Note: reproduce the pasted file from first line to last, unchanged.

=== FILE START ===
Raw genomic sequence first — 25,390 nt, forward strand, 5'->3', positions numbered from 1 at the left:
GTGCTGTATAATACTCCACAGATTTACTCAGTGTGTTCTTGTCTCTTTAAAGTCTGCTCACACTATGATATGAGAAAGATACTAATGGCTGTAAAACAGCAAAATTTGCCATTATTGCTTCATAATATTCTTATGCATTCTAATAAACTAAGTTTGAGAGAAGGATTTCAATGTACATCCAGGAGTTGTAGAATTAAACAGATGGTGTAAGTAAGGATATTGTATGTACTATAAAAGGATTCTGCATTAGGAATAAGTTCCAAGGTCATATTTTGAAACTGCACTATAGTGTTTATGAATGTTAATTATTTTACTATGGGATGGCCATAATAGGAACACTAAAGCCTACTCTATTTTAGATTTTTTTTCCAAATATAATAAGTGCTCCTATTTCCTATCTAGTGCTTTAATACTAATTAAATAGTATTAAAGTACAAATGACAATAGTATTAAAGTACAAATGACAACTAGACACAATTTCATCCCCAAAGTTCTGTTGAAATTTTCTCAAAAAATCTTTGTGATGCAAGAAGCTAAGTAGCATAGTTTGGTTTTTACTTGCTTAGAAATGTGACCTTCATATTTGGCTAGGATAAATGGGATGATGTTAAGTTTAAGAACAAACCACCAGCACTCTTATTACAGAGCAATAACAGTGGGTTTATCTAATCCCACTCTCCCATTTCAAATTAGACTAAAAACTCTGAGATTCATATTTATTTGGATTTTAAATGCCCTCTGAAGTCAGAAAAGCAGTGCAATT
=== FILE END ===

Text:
Raw genomic sequence first — 25,390 nt, forward strand, 5'->3', positions numbered from 1 at the left:
GTGCTGTATAATACTCCACAGATTTACTCAGTGTGTTCTTGTCTCTTTAAAGTCTGCTCACACTATGATATGAGAAAGATACTAATGGCTGTAAAACAGCAAAATTTGCCATTATTGCTTCATAATATTCTTATGCATTCTAATAAACTAAGTTTGAGAGAAGGATTTCAATGTACATCCAGGAGTTGTAGAATTAAACAGATGGTGTAAGTAAGGATATTGTATGTACTATAAAAGGATTCTGCATTAGGAATAAGTTCCAAGGTCATATTTTGAAACTGCACTATAGTGTTTATGAATGTTAATTATTTTACTATGGGATGGCCATAATAGGAACACTAAAGCCTACTCTATTTTAGATTTTTTTTCCAAATATAATAAGTGCTCCTATTTCCTATCTAGTGCTTTAATACTAATTAAATAGTATTAAAGTACAAATGACAATAGTATTAAAGTACAAATGACAACTAGACACAATTTCATCCCCAAAGTTCTGTTGAAATTTTCTCAAAAAATCTTTGTGATGCAAGAAGCTAAGTAGCATAGTTTGGTTTTTACTTGCTTAGAAATGTGACCTTCATATTTGGCTAGGATAAATGGGATGATGTTAAGTTTAAGAACAAACCACCAGCACTCTTATTACAGAGCAATAACAGTGGGTTTATCTAATCCCACTCTCCCATTTCAAATTAGACTAAAAACTCTGAGATTCATATTTATTTGGATTTTAAATGCCCTCTGAAGTCAGAAAAGCAGTGCAATT